Anger mars opening of World Indigenous Games

Johannes Myburgh
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Anger among Brazil's tribes over land theft and the slow destruction of their culture took center stage at opening of World Indigenous Games in Palmas

Anger among Brazil's tribes over land theft and the slow destruction of their culture took center stage at opening of World Indigenous Games in Palmas (AFP Photo/Christophe Simon)

Palmas (Brazil) (AFP) - Loud protests by native Brazilians against President Dilma Rousseff over what they say is their loss of rights marred the opening of the first international games for indigenous tribes.

The official opening ceremony for the World Indigenous Games at a stadium in the Amazon city of Palmas was meant to celebrate ancient skills like spear throwing and archery, with athletes from as far as Mongolia and New Zealand joining descendants of Brazil's original inhabitants.

But anger among Brazil's tribes over what they say is land theft and the slow destruction of their cultures quickly took center stage.

"This land is ours!" shouted a large group in the crowd of several thousand, as the ceremony, attended by Rousseff, was about to start several hours behind schedule.

To loud cheers, one elder took the microphone and addressed Rousseff, protesting moves in Congress that tribes fear will further erode their control over ancestral lands already under pressure from armed farmers.

The scenes were a long way from the message of world harmony that organizers said they wanted to promote, with the official website even claiming, "Now we are all indigenous."

With their plight generally ignored in Brazil and their communities located in some of the most remote parts of the continent, activists made sure to take their opportunity to speak out in front of the international media and the president.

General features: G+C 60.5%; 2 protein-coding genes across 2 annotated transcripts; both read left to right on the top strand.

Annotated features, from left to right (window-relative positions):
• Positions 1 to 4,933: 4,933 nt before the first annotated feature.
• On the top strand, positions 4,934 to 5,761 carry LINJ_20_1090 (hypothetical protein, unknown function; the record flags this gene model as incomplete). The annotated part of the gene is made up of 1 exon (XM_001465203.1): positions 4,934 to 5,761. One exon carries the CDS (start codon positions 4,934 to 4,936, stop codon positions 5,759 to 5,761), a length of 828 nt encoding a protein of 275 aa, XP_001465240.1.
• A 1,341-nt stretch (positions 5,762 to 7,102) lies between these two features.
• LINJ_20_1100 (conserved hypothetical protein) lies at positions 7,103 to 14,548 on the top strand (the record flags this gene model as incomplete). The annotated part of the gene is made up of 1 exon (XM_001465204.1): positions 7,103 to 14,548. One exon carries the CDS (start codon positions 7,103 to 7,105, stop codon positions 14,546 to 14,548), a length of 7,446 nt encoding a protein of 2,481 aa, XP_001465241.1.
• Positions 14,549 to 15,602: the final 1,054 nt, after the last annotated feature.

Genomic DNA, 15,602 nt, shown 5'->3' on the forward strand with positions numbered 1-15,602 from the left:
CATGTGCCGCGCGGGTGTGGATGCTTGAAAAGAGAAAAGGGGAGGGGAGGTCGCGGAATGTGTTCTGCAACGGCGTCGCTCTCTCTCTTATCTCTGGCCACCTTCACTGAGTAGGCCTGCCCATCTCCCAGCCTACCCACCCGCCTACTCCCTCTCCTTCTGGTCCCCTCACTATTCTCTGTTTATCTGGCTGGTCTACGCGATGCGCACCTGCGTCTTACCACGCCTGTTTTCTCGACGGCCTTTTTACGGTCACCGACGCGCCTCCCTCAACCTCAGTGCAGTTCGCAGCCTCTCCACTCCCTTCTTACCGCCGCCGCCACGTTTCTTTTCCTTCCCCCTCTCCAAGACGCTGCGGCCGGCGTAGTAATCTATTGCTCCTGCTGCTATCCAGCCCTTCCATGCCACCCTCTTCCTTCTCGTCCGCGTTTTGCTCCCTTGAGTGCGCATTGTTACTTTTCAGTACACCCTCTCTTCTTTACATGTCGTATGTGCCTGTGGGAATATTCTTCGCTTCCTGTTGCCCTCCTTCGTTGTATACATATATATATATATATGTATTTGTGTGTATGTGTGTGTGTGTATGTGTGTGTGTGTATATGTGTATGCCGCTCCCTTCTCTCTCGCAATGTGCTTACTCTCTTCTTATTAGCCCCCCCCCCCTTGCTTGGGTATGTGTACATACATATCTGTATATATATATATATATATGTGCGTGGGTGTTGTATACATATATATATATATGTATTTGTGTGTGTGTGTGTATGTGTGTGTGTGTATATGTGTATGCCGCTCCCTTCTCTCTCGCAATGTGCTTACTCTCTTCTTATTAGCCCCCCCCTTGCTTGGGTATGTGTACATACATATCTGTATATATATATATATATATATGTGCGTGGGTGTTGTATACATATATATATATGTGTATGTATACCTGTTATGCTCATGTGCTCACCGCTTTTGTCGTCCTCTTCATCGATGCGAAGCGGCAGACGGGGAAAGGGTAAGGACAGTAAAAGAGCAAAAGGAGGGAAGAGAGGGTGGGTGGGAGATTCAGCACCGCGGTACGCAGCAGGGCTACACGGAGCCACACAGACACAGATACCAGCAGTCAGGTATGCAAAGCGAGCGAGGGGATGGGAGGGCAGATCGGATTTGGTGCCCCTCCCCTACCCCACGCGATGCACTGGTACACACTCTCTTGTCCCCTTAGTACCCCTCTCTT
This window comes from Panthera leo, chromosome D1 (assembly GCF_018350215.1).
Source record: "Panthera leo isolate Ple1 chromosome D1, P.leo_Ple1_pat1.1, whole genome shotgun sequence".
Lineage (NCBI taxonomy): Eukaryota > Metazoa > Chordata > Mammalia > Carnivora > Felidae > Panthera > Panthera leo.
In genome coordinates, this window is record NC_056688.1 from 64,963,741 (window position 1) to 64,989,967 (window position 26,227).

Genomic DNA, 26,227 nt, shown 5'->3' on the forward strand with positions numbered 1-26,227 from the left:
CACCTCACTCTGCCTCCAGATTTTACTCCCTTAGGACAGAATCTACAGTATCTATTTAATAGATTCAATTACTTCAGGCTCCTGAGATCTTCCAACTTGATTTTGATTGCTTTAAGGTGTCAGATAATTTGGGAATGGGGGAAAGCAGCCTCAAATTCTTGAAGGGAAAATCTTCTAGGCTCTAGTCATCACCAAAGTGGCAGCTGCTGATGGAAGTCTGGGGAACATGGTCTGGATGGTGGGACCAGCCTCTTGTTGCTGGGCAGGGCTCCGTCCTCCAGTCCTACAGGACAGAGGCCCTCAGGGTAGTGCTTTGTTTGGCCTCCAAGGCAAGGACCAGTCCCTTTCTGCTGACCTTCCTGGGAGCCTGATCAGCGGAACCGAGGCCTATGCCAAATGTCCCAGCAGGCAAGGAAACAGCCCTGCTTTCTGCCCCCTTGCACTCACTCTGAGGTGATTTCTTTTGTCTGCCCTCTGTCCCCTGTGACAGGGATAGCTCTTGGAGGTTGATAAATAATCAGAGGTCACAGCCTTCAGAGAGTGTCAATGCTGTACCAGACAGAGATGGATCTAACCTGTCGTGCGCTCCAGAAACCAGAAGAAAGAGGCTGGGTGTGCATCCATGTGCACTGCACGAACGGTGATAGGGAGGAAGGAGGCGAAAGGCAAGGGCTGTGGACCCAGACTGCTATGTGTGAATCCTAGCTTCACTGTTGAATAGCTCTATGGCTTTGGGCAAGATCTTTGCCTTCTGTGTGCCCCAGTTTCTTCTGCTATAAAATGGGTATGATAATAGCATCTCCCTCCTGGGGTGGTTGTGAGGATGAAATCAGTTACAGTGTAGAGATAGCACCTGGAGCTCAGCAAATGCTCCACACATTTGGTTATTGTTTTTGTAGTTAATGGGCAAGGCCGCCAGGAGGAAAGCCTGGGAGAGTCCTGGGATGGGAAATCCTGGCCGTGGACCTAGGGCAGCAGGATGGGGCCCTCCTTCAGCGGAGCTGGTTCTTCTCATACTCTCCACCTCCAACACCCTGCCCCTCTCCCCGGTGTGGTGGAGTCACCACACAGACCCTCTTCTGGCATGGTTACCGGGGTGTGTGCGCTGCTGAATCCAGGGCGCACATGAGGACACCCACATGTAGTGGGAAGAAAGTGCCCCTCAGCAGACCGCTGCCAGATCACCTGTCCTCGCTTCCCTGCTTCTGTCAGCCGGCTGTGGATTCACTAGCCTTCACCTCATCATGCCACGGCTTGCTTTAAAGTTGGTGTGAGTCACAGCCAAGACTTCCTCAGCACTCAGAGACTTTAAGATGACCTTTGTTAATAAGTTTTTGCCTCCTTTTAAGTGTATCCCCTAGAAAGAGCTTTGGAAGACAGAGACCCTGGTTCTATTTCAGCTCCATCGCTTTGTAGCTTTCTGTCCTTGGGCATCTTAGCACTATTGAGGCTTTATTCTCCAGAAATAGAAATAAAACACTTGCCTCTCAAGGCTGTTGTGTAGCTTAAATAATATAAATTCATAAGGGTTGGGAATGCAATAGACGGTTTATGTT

In a dramatic moment, an indigenous man, bare-chested and with long black hair, confronted Rousseff as she toured a tent displaying artisanal wares.

"You are killing our people!" he shouted, before rushing out.

Rousseff did not appear to reply.

Controversy had started even before the games when several Brazilian ethnic groups said they were refusing to attend.


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The opening ceremony finally got underway with accordion-playing children and a parade. Three traditional leaders came out onto the sand arena chanting.

Tribal delegations decked out in traditional garb and elaborate headdresses followed, marching in with chants and whoops.

About 1,800 athletes from 23 countries were scheduled to take part, watched by an expected 10,000-30,000 spectators a day.

This was the first year that Brazil has opened its annual indigenous games to foreigners, giving it the flavor of what some describe as a low-key version of next year's Summer Olympics, being staged in Rio de Janeiro.

Other events at the games include canoeing, racing with heavy logs, and an ancient version of football called xikunahity in which players are only allowed to use the head.

The games got off to a start earlier in the week with a modern football tournament -- one of the mainstream sports programed -- and the lighting of a sacred fire Thursday in central Palmas.